NEW YORK (CBSNewYork) — Many of us are firing up the grill this holiday week, but health experts warn the summer outdoor cooking season is also the time they see more cases of food poisoning.

“Because of hot, humid temperatures and because folks are often away from the kitchen at picnics and cookouts, food-born illnesses may actually increase,” Chris Bernstein, spokesman for the U.S. Department of Agriculture, tells CBS News’ Don Champion.

Harmful bacteria can actually multiply more quickly when it’s hot outside.

The USDA says to stay safe, clean your hands before preparing food, keep raw food separated from cooked, and cook everything to a safe internal temperature and chill food promptly and properly.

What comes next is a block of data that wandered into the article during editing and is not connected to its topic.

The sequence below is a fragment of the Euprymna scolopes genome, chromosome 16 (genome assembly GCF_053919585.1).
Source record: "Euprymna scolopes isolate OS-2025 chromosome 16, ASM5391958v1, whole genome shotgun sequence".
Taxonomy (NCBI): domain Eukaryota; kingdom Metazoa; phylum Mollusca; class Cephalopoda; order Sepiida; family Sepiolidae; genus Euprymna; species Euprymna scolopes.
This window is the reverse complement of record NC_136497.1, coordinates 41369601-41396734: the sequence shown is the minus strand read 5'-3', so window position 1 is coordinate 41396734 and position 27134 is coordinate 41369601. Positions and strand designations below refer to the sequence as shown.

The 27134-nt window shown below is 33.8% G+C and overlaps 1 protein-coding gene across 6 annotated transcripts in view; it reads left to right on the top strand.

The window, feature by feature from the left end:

Whether you’re grilling in the backyard or barbecuing in a professional smoker, experts say a food thermometer is the best way to make sure everything is cooked thoroughly.

Yet only a third of Americans use one.

George Moore is a pitt master at a smokehouse near Dallas, and showed CBS News’ Champion how to get a good read.

“You want to stick it in the fattest part of the meat which is going to be where you can get the most accurate reading of your internal temp,” Moore said.

Bernstein says it takes more than just looking at your meat to see if it’s reached a safe internal temperature.

“That magic number is really the only way to be sure that you’ve killed any bacteria that might be present,” he said.

The USDA also reminds us that anything perishable should usually not sit out at room temperature for more than two hours. In temperatures over 90 degrees, nothing should be left out for more than an hour.

Also, don’t rely on the sniff test to check if something is still good — foodborne illnesses like salmonella and e-coli are caused by bacteria that doesn’t have any smell to it.